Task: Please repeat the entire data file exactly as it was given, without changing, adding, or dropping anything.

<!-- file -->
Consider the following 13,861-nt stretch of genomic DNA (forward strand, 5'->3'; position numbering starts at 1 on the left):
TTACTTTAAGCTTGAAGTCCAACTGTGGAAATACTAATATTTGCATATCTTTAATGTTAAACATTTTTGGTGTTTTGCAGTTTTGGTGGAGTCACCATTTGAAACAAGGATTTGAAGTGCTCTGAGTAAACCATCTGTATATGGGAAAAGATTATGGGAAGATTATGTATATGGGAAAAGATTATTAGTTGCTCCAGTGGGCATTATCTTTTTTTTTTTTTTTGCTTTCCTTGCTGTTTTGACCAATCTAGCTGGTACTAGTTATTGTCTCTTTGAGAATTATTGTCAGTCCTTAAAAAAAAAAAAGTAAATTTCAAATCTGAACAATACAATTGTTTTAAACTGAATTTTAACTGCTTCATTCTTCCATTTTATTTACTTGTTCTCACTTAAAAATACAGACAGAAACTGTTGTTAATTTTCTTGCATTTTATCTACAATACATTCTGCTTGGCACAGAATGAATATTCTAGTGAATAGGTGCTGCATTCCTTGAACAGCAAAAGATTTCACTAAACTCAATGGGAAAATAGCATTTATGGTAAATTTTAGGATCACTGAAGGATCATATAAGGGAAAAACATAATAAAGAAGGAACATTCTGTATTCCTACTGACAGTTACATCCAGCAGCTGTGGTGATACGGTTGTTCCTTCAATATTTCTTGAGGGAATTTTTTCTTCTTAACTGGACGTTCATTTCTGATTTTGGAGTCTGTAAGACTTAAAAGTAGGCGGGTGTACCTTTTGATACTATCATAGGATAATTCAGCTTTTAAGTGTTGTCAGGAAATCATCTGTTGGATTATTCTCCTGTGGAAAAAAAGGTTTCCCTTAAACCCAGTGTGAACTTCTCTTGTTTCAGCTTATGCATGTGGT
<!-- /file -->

Consider the following 13,861-nt stretch of genomic DNA (forward strand, 5'->3'; position numbering starts at 1 on the left):
TTACTTTAAGCTTGAAGTCCAACTGTGGAAATACTAATATTTGCATATCTTTAATGTTAAACATTTTTGGTGTTTTGCAGTTTTGGTGGAGTCACCATTTGAAACAAGGATTTGAAGTGCTCTGAGTAAACCATCTGTATATGGGAAAAGATTATGGGAAGATTATGTATATGGGAAAAGATTATTAGTTGCTCCAGTGGGCATTATCTTTTTTTTTTTTTTTGCTTTCCTTGCTGTTTTGACCAATCTAGCTGGTACTAGTTATTGTCTCTTTGAGAATTATTGTCAGTCCTTAAAAAAAAAAAAGTAAATTTCAAATCTGAACAATACAATTGTTTTAAACTGAATTTTAACTGCTTCATTCTTCCATTTTATTTACTTGTTCTCACTTAAAAATACAGACAGAAACTGTTGTTAATTTTCTTGCATTTTATCTACAATACATTCTGCTTGGCACAGAATGAATATTCTAGTGAATAGGTGCTGCATTCCTTGAACAGCAAAAGATTTCACTAAACTCAATGGGAAAATAGCATTTATGGTAAATTTTAGGATCACTGAAGGATCATATAAGGGAAAAACATAATAAAGAAGGAACATTCTGTATTCCTACTGACAGTTACATCCAGCAGCTGTGGTGATACGGTTGTTCCTTCAATATTTCTTGAGGGAATTTTTTCTTCTTAACTGGACGTTCATTTCTGATTTTGGAGTCTGTAAGACTTAAAAGTAGGCGGGTGTACCTTTTGATACTATCATAGGATAATTCAGCTTTTAAGTGTTGTCAGGAAATCATCTGTTGGATTATTCTCCTGTGGAAAAAAAGGTTTCCCTTAAACCCAGTGTGAACTTCTCTTGTTTCAGCTTATGCATGTGGT